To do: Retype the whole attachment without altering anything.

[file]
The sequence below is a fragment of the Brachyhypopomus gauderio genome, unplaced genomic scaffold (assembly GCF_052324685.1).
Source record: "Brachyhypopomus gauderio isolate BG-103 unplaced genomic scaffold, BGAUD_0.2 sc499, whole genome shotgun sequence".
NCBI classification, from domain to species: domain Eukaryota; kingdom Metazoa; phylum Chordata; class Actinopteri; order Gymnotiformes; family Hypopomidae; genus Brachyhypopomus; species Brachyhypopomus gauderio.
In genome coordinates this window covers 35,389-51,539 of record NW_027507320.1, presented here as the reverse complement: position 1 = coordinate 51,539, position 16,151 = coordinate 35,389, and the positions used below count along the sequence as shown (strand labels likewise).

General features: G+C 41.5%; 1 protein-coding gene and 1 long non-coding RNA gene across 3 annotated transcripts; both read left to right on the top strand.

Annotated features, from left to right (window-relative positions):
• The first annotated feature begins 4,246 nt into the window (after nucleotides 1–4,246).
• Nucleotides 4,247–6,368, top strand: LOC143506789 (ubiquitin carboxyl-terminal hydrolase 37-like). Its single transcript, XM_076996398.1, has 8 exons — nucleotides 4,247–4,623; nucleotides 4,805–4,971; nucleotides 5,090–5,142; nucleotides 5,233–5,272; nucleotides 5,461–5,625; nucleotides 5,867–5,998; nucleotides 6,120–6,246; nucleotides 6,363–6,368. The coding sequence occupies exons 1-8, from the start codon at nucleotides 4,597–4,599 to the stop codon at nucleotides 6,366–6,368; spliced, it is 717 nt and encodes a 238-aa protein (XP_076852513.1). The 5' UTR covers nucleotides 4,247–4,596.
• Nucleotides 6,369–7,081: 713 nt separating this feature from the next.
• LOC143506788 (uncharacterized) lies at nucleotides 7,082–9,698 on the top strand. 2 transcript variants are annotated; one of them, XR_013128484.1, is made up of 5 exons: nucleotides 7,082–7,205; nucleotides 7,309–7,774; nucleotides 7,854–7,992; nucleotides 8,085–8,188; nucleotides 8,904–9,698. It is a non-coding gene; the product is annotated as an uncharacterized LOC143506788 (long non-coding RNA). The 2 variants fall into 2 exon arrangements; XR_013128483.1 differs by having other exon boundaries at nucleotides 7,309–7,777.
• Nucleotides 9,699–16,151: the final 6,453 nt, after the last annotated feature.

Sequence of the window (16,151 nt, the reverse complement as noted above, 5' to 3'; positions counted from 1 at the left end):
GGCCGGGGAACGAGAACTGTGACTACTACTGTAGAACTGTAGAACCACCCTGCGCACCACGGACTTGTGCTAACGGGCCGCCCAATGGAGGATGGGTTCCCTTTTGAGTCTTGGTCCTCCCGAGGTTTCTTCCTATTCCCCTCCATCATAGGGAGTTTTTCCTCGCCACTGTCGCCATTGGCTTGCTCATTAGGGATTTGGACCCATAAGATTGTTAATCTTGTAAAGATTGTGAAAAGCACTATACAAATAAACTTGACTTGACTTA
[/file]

The sequence below is a fragment of the Brachyhypopomus gauderio genome, unplaced genomic scaffold (assembly GCF_052324685.1).
Source record: "Brachyhypopomus gauderio isolate BG-103 unplaced genomic scaffold, BGAUD_0.2 sc499, whole genome shotgun sequence".
NCBI classification, from domain to species: domain Eukaryota; kingdom Metazoa; phylum Chordata; class Actinopteri; order Gymnotiformes; family Hypopomidae; genus Brachyhypopomus; species Brachyhypopomus gauderio.
In genome coordinates this window covers 35,389-51,539 of record NW_027507320.1, presented here as the reverse complement: position 1 = coordinate 51,539, position 16,151 = coordinate 35,389, and the positions used below count along the sequence as shown (strand labels likewise).

General features: G+C 41.5%; 1 protein-coding gene and 1 long non-coding RNA gene across 3 annotated transcripts; both read left to right on the top strand.

Annotated features, from left to right (window-relative positions):
• The first annotated feature begins 4,246 nt into the window (after nucleotides 1–4,246).
• Nucleotides 4,247–6,368, top strand: LOC143506789 (ubiquitin carboxyl-terminal hydrolase 37-like). Its single transcript, XM_076996398.1, has 8 exons — nucleotides 4,247–4,623; nucleotides 4,805–4,971; nucleotides 5,090–5,142; nucleotides 5,233–5,272; nucleotides 5,461–5,625; nucleotides 5,867–5,998; nucleotides 6,120–6,246; nucleotides 6,363–6,368. The coding sequence occupies exons 1-8, from the start codon at nucleotides 4,597–4,599 to the stop codon at nucleotides 6,366–6,368; spliced, it is 717 nt and encodes a 238-aa protein (XP_076852513.1). The 5' UTR covers nucleotides 4,247–4,596.
• Nucleotides 6,369–7,081: 713 nt separating this feature from the next.
• LOC143506788 (uncharacterized) lies at nucleotides 7,082–9,698 on the top strand. 2 transcript variants are annotated; one of them, XR_013128484.1, is made up of 5 exons: nucleotides 7,082–7,205; nucleotides 7,309–7,774; nucleotides 7,854–7,992; nucleotides 8,085–8,188; nucleotides 8,904–9,698. It is a non-coding gene; the product is annotated as an uncharacterized LOC143506788 (long non-coding RNA). The 2 variants fall into 2 exon arrangements; XR_013128483.1 differs by having other exon boundaries at nucleotides 7,309–7,777.
• Nucleotides 9,699–16,151: the final 6,453 nt, after the last annotated feature.

Sequence of the window (16,151 nt, the reverse complement as noted above, 5' to 3'; positions counted from 1 at the left end):
GGCCGGGGAACGAGAACTGTGACTACTACTGTAGAACTGTAGAACCACCCTGCGCACCACGGACTTGTGCTAACGGGCCGCCCAATGGAGGATGGGTTCCCTTTTGAGTCTTGGTCCTCCCGAGGTTTCTTCCTATTCCCCTCCATCATAGGGAGTTTTTCCTCGCCACTGTCGCCATTGGCTTGCTCATTAGGGATTTGGACCCATAAGATTGTTAATCTTGTAAAGATTGTGAAAAGCACTATACAAATAAACTTGACTTGACTTA